Born in Kolkata in 1940, Bikash Bhattacharjee lost his father at a very early age. In 1963, he graduated from the Indian College of Art and Draftsmanship. He joined the same college as a professor in 1968. From 1973, Bhattacharjee began teaching at the Government College of Arts and Crafts and taught there till 1982.
Bhattacharjee drew inspiration for his work from his early dreary days, were vivid images of his struggling - the crumbling walls of buildings and the multitudes of people living there - wove certain magic in his mind.
His drawings form a fitting introduction to his paintings, revealing the predilection of the artist for forms: forms that are consistent in terms of tone rather than line. Bhattacharjee carefully expresses the textural effects of crayons, pastels, and pencil using the combination of highlights and depths of passages built of varying intensities of line.
Improbable characters (both psychologically and physiologically) play a role on the canvas and dominate his oils. Yet his work is a powerful combination of realism and fantasy, where reality sets the ball rolling and fantasy helps the canvas assume a new reality.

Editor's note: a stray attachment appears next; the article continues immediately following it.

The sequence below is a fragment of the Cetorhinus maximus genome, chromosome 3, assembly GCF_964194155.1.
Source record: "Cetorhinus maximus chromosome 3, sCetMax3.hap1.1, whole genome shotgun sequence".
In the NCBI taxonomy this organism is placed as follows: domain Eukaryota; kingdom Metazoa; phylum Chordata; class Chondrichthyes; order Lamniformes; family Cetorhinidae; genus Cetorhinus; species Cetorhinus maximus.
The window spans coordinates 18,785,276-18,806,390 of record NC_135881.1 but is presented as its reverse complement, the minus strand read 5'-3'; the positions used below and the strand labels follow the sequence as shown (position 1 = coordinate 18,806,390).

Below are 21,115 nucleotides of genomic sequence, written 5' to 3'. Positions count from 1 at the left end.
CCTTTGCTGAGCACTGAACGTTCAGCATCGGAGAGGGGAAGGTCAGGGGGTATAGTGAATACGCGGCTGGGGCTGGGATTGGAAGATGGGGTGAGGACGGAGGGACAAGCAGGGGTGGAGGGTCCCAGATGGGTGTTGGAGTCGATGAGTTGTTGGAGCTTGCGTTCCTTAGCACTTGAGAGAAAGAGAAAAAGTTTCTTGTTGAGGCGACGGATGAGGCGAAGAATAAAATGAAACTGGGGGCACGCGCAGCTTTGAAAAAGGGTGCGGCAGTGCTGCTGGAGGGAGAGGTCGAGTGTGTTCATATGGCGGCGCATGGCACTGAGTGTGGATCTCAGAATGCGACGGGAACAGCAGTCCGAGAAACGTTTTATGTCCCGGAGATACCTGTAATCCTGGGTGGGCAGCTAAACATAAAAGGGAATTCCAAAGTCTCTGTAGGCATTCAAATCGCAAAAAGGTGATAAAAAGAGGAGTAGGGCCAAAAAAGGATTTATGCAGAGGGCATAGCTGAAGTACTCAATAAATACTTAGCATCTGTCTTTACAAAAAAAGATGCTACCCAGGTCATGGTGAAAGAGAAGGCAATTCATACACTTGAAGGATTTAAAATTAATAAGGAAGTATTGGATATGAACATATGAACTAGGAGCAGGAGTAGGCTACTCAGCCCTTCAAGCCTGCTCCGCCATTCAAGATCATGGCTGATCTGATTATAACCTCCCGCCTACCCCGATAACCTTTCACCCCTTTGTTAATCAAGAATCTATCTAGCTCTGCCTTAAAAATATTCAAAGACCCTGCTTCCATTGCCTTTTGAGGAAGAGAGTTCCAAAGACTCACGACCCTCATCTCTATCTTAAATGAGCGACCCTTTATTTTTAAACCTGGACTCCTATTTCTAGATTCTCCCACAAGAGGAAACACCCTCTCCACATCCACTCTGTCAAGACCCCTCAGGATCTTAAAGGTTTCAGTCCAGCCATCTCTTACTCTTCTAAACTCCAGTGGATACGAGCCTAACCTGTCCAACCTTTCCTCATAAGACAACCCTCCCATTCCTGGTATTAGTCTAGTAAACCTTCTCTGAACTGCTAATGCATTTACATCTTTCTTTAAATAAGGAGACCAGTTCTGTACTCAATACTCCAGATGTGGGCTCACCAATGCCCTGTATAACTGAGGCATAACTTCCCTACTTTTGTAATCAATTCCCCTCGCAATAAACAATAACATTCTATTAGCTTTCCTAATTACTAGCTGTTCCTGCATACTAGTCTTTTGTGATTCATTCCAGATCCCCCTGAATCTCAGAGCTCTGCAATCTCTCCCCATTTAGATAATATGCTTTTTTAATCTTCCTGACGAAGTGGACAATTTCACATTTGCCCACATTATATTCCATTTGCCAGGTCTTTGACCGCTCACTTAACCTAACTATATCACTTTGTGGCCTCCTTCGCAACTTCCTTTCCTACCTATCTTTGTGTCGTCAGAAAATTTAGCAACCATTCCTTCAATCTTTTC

His subject is always clear, recognizable, painted with faithfulness to detail, and invested with a sense of the dramatic. Female beauty is a major preoccupation with him. But he also creates a varied cast of characters in his canvases - old men and women, children, domestic help. The ability to create an authentic milieu as a background to the characters heightens the drama.
Bhattacharjee's women are a strange mixture of spirituality and sensuality. Different moods of the painter are reflected in his different paintings. Some times flesh and blood figures turn shadowy. Where women in his canvas are an abstraction, men appear to live in their own world.
The artist explores the possibilities of oil as a medium and can depict the exact quality of drapery or the skin tone of a woman, the peeling walls of an old building. He had also achieved mastery over the capturing of the quality of light, an effect that lends his work a superb realism as well as an enigmatic quality. His love of cinema had a lot to do with this.
He creates a wide variety of characters from all walks of life, but his preoccupation is with female beauty. His use of art techniques of post-Renaissance European oil painting could be responsible for creating this illusion of reality. Indeed, he leaves the viewer thinking, his canvases haunt, his paintings are an enigma that suggests and the mind is but a slave that must follow.
Bhattacharjee is also known for his Kolkata cityscapes that he worked on in his twenties.
He works with many mediums - oil on canvas, tempera, oil on board, pastels on board, watercolor, crayon, and pencil.
The artist passed away in 2006.
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